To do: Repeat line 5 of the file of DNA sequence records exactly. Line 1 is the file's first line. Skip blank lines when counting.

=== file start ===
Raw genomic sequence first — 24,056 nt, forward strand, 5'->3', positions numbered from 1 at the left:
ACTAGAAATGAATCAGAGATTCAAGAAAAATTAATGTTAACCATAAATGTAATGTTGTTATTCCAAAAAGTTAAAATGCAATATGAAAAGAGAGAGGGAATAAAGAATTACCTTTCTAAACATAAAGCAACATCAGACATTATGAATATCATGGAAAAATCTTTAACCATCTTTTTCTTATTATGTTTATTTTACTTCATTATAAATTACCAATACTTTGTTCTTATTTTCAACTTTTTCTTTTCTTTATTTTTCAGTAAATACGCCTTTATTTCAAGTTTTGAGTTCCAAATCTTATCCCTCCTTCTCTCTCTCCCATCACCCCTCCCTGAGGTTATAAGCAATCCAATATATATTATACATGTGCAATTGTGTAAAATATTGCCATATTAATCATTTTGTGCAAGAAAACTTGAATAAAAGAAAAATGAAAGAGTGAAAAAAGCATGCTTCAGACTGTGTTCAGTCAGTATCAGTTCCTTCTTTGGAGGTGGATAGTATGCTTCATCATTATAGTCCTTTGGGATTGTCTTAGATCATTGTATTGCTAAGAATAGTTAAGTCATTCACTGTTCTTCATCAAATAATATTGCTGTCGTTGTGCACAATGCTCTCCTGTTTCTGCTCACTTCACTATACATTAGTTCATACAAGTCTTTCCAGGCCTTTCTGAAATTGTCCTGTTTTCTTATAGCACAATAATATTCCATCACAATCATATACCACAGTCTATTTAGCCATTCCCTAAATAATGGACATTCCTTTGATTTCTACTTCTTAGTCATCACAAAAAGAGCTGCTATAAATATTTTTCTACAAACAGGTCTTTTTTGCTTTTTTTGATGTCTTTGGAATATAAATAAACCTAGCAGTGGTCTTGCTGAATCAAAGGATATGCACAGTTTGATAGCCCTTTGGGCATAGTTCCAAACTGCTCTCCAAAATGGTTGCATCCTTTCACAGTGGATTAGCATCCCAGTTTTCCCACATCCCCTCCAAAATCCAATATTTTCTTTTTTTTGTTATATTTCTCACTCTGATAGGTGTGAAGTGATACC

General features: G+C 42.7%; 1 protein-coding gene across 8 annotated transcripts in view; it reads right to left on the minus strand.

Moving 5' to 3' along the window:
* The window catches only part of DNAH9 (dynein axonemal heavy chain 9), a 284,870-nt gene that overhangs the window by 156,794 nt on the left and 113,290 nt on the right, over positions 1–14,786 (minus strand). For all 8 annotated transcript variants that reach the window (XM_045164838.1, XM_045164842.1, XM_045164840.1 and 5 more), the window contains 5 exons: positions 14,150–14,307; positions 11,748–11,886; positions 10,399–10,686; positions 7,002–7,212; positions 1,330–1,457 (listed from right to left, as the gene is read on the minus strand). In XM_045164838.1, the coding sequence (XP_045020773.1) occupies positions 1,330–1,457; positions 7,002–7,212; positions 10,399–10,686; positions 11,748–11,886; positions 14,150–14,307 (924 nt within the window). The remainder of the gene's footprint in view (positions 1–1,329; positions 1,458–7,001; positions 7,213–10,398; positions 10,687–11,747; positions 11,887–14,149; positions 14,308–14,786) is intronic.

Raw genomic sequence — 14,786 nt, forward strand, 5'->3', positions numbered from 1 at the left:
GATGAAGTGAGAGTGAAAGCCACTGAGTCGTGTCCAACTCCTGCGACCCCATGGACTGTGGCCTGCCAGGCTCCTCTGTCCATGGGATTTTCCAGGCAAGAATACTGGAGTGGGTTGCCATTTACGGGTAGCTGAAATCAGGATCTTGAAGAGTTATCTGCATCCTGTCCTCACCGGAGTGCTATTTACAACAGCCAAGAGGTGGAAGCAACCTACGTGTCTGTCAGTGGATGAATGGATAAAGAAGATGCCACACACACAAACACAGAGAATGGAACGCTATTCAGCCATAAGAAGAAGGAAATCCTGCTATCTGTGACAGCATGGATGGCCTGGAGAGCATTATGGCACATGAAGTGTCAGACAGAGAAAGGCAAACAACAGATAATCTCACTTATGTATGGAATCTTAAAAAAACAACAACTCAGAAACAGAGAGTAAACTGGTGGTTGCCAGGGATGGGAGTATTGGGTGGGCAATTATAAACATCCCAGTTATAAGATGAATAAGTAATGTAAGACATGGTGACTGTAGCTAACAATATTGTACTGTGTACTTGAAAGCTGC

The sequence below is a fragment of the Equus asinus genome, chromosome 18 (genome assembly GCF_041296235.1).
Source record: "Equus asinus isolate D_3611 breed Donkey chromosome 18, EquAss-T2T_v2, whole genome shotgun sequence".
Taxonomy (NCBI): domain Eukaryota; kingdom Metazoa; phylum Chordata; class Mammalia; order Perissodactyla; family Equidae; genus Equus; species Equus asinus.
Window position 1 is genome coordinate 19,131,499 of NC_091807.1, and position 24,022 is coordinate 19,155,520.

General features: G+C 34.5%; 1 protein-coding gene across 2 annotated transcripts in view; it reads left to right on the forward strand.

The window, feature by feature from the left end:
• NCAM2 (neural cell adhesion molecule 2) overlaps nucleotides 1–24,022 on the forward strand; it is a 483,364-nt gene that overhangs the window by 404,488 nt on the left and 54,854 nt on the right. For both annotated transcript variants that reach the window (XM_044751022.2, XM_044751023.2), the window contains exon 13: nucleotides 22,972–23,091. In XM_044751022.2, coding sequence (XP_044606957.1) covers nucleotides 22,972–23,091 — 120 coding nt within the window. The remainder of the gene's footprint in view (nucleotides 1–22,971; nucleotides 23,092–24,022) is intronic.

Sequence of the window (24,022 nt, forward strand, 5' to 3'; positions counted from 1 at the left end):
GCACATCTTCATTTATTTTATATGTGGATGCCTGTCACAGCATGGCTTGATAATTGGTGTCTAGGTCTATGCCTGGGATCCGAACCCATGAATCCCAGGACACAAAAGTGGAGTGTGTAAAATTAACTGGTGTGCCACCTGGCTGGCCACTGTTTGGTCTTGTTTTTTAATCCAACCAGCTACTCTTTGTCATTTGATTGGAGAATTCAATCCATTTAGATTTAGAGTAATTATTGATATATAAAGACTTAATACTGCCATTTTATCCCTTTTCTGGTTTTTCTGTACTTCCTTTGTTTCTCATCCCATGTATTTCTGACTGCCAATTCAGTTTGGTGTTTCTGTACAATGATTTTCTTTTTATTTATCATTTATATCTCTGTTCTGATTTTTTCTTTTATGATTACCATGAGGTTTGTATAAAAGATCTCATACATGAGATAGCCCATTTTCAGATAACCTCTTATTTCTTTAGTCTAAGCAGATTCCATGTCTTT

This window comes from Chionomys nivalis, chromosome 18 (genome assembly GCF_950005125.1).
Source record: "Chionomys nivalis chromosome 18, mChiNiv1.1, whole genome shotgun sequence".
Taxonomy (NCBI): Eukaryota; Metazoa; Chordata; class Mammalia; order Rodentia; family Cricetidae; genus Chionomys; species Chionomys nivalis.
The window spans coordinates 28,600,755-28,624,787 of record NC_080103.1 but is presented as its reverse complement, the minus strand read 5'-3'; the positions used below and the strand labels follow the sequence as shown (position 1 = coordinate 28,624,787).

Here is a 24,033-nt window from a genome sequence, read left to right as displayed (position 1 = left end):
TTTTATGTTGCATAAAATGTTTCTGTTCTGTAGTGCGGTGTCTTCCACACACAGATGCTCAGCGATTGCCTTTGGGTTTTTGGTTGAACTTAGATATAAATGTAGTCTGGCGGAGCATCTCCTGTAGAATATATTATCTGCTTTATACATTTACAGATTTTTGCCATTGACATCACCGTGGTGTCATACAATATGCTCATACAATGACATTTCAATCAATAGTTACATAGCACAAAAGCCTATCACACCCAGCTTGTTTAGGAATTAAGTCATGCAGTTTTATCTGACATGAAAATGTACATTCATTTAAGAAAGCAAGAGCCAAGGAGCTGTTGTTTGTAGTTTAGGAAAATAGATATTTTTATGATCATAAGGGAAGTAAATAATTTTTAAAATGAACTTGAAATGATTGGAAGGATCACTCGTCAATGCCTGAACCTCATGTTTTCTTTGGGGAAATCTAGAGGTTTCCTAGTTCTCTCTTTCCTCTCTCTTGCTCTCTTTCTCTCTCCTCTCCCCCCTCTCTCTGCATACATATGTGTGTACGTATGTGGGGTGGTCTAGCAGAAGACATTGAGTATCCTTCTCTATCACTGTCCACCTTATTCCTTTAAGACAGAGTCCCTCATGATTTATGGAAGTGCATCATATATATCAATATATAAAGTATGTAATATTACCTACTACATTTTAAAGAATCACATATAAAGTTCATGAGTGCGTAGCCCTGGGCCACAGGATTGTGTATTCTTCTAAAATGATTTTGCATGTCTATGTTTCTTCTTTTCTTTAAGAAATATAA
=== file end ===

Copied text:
* The window catches only part of DNAH9 (dynein axonemal heavy chain 9), a 284,870-nt gene that overhangs the window by 156,794 nt on the left and 113,290 nt on the right, over positions 1–14,786 (minus strand). For all 8 annotated transcript variants that reach the window (XM_045164838.1, XM_045164842.1, XM_045164840.1 and 5 more), the window contains 5 exons: positions 14,150–14,307; positions 11,748–11,886; positions 10,399–10,686; positions 7,002–7,212; positions 1,330–1,457 (listed from right to left, as the gene is read on the minus strand). In XM_045164838.1, the coding sequence (XP_045020773.1) occupies positions 1,330–1,457; positions 7,002–7,212; positions 10,399–10,686; positions 11,748–11,886; positions 14,150–14,307 (924 nt within the window). The remainder of the gene's footprint in view (positions 1–1,329; positions 1,458–7,001; positions 7,213–10,398; positions 10,687–11,747; positions 11,887–14,149; positions 14,308–14,786) is intronic.